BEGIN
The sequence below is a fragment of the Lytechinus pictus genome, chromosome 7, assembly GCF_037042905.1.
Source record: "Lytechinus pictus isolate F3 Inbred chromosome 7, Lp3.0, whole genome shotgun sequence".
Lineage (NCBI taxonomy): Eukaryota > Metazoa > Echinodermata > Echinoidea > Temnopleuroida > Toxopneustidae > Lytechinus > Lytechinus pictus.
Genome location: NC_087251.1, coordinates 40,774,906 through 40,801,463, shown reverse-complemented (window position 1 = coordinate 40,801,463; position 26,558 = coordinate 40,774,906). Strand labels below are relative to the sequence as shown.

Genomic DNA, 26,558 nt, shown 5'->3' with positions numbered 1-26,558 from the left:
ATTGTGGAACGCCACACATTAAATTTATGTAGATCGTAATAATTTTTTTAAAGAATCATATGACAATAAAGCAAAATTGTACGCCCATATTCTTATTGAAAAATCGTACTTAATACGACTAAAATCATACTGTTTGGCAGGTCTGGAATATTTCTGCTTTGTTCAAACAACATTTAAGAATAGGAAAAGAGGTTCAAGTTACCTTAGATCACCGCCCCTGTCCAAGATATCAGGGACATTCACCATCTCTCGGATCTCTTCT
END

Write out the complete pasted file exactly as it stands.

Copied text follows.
The sequence below is a fragment of the Lytechinus pictus genome, chromosome 7, assembly GCF_037042905.1.
Source record: "Lytechinus pictus isolate F3 Inbred chromosome 7, Lp3.0, whole genome shotgun sequence".
Lineage (NCBI taxonomy): Eukaryota > Metazoa > Echinodermata > Echinoidea > Temnopleuroida > Toxopneustidae > Lytechinus > Lytechinus pictus.
Genome location: NC_087251.1, coordinates 40,774,906 through 40,801,463, shown reverse-complemented (window position 1 = coordinate 40,801,463; position 26,558 = coordinate 40,774,906). Strand labels below are relative to the sequence as shown.

Genomic DNA, 26,558 nt, shown 5'->3' with positions numbered 1-26,558 from the left:
ATTGTGGAACGCCACACATTAAATTTATGTAGATCGTAATAATTTTTTTAAAGAATCATATGACAATAAAGCAAAATTGTACGCCCATATTCTTATTGAAAAATCGTACTTAATACGACTAAAATCATACTGTTTGGCAGGTCTGGAATATTTCTGCTTTGTTCAAACAACATTTAAGAATAGGAAAAGAGGTTCAAGTTACCTTAGATCACCGCCCCTGTCCAAGATATCAGGGACATTCACCATCTCTCGGATCTCTTCT